• Chris Davy

S is for...Separation Anxiety

Interesting title, isn’t it?

But what could it be, I wonder?

Here’s the thing... I know that when we each take the time to think about any given topic it means something unique to each of us. Be it, something we’ve experienced, something we are doing, something we are going to do, something we have never done, something we tell ourselves we are never going to do, or just knowledge and information. Our understanding and perception of it is unique to each of us.

Maybe it’s something we shared with others: a memory, thinking about a memory, talking about the memory, actually doing ‘the thing’, or even the way we plan to do something. It’s all unique to the individual. You know this too, if you are prepared to be honest about it.

Even if we, by definition, are talking about EXACTLY the same thing. Your interpretation and understanding of something is specific and unique to you. EVEN if you use EXACTLY the same words. EVEN if you have EXACTLY the same gestures, tone of voice, accent, and so on. Whatever it is, is unique to you. I mean, you can’t ever really truly replicate things to be exactly the same. That is genuinely impossible. But you can make them astoundingly close.

I’ve refered to this notion of unique experience for years as ’qualia’.

I learned the word whilst I was on one of my song writing hunts in my twenties trying to find something cool to write about.

So, whether it’s Separation Anxiety or just drinking a glass of water, your experience of it is unique to you, and ENTIRELY different to mine or anyone else’s.

But, most of the time we tend to gloss over that fact, because we’ve got shit to do. The reason being that, our experience of everyday occurrences, like drinking a glass of water, are probably going to share more common elements than each of our experiences with a concept like separation anxiety. It’s easier to relate to each other within the context of one than the other. Because the probability and ease of one occurring over the other is much higher. And the complexity of one is less than compared to the other.

It takes effort to be empathetic and relate to one another. Which is why we often focus on the basic, everyday, simple things that we have in common. To keep the status quo. It’s also why people fall out, because we will inevitably hit those differences in opinion and belief, and we don’t put the effort in required to respect our differences and find a new common ground.

The thing is, it’s all relative. It’s all within its own context. Let me elaborate.

I wouldn’t say I’m a master of dealing with separation anxiety. But I’m not bad at it.

I was born in Wolverhampton. My folks split when I was 8, and I moved approximately 3 hours/180 miles away to Exmouth.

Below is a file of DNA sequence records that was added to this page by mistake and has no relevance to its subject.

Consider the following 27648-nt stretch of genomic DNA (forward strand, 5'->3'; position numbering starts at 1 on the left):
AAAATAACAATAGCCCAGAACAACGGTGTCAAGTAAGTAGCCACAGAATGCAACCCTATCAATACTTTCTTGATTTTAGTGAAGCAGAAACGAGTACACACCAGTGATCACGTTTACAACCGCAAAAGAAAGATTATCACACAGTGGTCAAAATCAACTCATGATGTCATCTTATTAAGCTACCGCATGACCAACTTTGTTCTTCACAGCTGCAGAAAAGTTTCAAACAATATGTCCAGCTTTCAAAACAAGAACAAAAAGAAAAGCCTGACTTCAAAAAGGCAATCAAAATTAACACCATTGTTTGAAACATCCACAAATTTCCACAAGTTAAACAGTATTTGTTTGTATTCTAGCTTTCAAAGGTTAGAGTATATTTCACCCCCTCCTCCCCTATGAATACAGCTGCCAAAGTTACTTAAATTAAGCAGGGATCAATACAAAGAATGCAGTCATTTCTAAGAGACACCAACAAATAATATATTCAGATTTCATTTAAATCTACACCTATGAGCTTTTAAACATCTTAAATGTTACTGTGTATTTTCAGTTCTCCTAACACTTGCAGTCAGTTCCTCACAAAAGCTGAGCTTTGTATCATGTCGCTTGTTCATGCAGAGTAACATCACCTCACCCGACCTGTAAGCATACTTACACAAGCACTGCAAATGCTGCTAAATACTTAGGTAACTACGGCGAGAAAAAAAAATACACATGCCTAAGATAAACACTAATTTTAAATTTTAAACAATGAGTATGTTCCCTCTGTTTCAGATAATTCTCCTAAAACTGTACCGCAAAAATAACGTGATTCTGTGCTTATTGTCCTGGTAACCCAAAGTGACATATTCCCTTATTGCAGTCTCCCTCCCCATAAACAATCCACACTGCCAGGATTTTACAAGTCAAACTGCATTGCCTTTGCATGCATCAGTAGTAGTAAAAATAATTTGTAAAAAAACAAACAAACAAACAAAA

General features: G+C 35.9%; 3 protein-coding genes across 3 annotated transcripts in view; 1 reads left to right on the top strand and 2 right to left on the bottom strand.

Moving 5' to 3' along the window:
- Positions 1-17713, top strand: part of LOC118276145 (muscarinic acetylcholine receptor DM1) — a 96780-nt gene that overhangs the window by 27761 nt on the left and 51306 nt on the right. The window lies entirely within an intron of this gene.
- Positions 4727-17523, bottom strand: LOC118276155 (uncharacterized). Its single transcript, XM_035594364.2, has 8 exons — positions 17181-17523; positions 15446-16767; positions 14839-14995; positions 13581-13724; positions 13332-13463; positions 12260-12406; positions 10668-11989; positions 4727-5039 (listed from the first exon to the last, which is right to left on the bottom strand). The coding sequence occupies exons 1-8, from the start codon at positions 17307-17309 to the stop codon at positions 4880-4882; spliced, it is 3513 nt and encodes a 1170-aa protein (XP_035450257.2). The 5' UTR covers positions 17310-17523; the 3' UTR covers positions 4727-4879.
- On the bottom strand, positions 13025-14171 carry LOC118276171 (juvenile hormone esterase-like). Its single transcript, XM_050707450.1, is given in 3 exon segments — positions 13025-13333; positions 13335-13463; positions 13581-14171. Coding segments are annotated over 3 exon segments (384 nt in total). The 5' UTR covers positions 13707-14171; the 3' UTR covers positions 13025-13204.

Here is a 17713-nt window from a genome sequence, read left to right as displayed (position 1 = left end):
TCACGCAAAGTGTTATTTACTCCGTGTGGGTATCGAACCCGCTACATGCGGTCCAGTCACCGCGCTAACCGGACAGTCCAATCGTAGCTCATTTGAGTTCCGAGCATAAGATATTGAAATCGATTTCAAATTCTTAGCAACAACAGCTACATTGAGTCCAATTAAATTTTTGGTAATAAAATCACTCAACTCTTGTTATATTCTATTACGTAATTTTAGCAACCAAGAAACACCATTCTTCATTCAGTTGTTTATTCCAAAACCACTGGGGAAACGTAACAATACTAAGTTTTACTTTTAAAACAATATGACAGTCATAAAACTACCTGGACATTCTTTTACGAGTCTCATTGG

That’s a fair amount of separation. And I can tell you, physically, mentally, emotionally, It was brutal to deal with. I experienced, what I thought at the time was, an unhealthy amount of anxiety.

But through a series of events I learnt how to deal with it; because I had to. I didn’t have a choice. I didn’t have a say in whether or not I moved to Devon. I was moving to Devon.

So, my problem is, I struggle with people who don’t have good skills or experience in how to deal with separation anxiety. At least in the geographical sense, and other senses too. Because I tend to find, when you indentify a skill, the next thing to do is learn how to make it transferable.

I think most of us struggle with separation anxiety. In fact, I know most of us struggle with it, because whatever way you want to define growth, change, separation etc. is a struggle. But struggle doesn’t have to be a bad thing. We all have to deal with the S is for...Struggle is S is for...Some shape or form.

But like most of my attempts to deal with things this will count as one of my attempts and efforts to support those people that struggle with ‘separation anxiety’. By writing an article on it and highlighting the notion of it.

So, as far as I’m concerned separation anxiety can manifest in an infinite number of ways.

Mental, emotional, physical, spiritual perhaps being the easiest ways to separate it’s potential forms.

I think it’s important to find a way to become comfortable being uncomfortable. The way I see it, growth and maintaining standards is about letting go of the person you were yesterday, maybe even the person you were a few minutes or seconds ago and actively being that better version of yourself that you want to be. Separating yourself from yourself and continually pursuing a new, better version of yourself.

You could have separation anxiety for any number of reasons and in any number of forms.

But it’s fine. It’s natural. It’s supposed to happen. It’s just part of processing everything that is going on. But over time, and with practise and effort you will get better at dealing with it.

Whatever you think is a big deal

to you IS a big deal to you. Because of qualia. Because it is specific and unique to you.

That’s why it’s helpful to create and acknowledge some kind of S is for...Spectrum. Espcially one related to something like separation anxiety. Because then it’s easier to acknowledge, understand, respect, and support each other’s similarities and differences.

Now...get over it.

Something someone supposedly said

“I had a dog named Oliver with severe separation anxiety. He couldn’t be alone... so I had to take him wherever I went.” - Matthew Pearl


Let it go - Frozen

Breaking up is hard to do - Neil Sedaka

I’m moving on - Rascal Flatts

Listen Up - Oasis

©2018 S is for Something